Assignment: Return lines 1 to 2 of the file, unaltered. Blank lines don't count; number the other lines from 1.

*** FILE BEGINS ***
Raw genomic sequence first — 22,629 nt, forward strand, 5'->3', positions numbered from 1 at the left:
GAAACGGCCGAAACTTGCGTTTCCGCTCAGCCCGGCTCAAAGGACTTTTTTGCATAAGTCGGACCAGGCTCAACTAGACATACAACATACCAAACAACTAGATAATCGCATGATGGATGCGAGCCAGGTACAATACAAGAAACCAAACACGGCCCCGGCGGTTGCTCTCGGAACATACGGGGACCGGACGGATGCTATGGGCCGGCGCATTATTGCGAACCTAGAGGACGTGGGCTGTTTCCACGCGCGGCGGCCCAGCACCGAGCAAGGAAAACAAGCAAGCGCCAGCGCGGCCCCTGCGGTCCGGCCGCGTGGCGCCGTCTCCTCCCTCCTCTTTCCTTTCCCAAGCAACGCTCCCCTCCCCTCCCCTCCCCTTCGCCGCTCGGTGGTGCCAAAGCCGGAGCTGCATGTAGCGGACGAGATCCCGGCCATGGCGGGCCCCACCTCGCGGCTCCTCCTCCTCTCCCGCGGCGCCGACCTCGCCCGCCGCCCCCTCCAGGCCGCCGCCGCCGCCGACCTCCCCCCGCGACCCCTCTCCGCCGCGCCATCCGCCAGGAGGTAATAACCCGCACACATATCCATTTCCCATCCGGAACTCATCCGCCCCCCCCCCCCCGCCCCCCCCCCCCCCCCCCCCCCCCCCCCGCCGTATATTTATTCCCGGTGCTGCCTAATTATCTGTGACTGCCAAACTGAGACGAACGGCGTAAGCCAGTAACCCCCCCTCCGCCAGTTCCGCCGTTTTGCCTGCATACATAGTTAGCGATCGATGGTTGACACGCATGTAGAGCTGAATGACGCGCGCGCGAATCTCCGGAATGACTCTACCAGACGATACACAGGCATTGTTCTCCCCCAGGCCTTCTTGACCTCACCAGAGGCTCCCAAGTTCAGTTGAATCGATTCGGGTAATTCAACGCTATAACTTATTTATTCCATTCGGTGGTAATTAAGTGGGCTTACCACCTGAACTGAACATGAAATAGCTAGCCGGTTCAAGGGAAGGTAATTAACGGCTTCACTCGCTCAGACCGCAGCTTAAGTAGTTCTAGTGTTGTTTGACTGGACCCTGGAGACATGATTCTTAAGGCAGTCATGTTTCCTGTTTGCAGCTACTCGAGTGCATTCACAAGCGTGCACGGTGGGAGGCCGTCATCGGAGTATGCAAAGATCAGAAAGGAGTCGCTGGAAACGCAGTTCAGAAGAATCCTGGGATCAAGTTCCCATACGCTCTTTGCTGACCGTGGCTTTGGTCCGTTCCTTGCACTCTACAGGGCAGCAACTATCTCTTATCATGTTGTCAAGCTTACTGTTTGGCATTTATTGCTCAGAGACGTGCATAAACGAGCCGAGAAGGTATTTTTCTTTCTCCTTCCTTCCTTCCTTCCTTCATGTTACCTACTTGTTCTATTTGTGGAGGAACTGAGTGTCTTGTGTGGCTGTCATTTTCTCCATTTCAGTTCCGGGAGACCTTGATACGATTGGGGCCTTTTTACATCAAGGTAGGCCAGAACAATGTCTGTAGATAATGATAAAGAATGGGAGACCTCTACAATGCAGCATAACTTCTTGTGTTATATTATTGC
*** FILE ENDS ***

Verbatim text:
Raw genomic sequence first — 22,629 nt, forward strand, 5'->3', positions numbered from 1 at the left:
GAAACGGCCGAAACTTGCGTTTCCGCTCAGCCCGGCTCAAAGGACTTTTTTGCATAAGTCGGACCAGGCTCAACTAGACATACAACATACCAAACAACTAGATAATCGCATGATGGATGCGAGCCAGGTACAATACAAGAAACCAAACACGGCCCCGGCGGTTGCTCTCGGAACATACGGGGACCGGACGGATGCTATGGGCCGGCGCATTATTGCGAACCTAGAGGACGTGGGCTGTTTCCACGCGCGGCGGCCCAGCACCGAGCAAGGAAAACAAGCAAGCGCCAGCGCGGCCCCTGCGGTCCGGCCGCGTGGCGCCGTCTCCTCCCTCCTCTTTCCTTTCCCAAGCAACGCTCCCCTCCCCTCCCCTCCCCTTCGCCGCTCGGTGGTGCCAAAGCCGGAGCTGCATGTAGCGGACGAGATCCCGGCCATGGCGGGCCCCACCTCGCGGCTCCTCCTCCTCTCCCGCGGCGCCGACCTCGCCCGCCGCCCCCTCCAGGCCGCCGCCGCCGCCGACCTCCCCCCGCGACCCCTCTCCGCCGCGCCATCCGCCAGGAGGTAATAACCCGCACACATATCCATTTCCCATCCGGAACTCATCCGCCCCCCCCCCCCCGCCCCCCCCCCCCCCCCCCCCCCCCCCCCGCCGTATATTTATTCCCGGTGCTGCCTAATTATCTGTGACTGCCAAACTGAGACGAACGGCGTAAGCCAGTAACCCCCCCTCCGCCAGTTCCGCCGTTTTGCCTGCATACATAGTTAGCGATCGATGGTTGACACGCATGTAGAGCTGAATGACGCGCGCGCGAATCTCCGGAATGACTCTACCAGACGATACACAGGCATTGTTCTCCCCCAGGCCTTCTTGACCTCACCAGAGGCTCCCAAGTTCAGTTGAATCGATTCGGGTAATTCAACGCTATAACTTATTTATTCCATTCGGTGGTAATTAAGTGGGCTTACCACCTGAACTGAACATGAAATAGCTAGCCGGTTCAAGGGAAGGTAATTAACGGCTTCACTCGCTCAGACCGCAGCTTAAGTAGTTCTAGTGTTGTTTGACTGGACCCTGGAGACATGATTCTTAAGGCAGTCATGTTTCCTGTTTGCAGCTACTCGAGTGCATTCACAAGCGTGCACGGTGGGAGGCCGTCATCGGAGTATGCAAAGATCAGAAAGGAGTCGCTGGAAACGCAGTTCAGAAGAATCCTGGGATCAAGTTCCCATACGCTCTTTGCTGACCGTGGCTTTGGTCCGTTCCTTGCACTCTACAGGGCAGCAACTATCTCTTATCATGTTGTCAAGCTTACTGTTTGGCATTTATTGCTCAGAGACGTGCATAAACGAGCCGAGAAGGTATTTTTCTTTCTCCTTCCTTCCTTCCTTCCTTCATGTTACCTACTTGTTCTATTTGTGGAGGAACTGAGTGTCTTGTGTGGCTGTCATTTTCTCCATTTCAGTTCCGGGAGACCTTGATACGATTGGGGCCTTTTTACATCAAGGTAGGCCAGAACAATGTCTGTAGATAATGATAAAGAATGGGAGACCTCTACAATGCAGCATAACTTCTTGTGTTATATTATTGC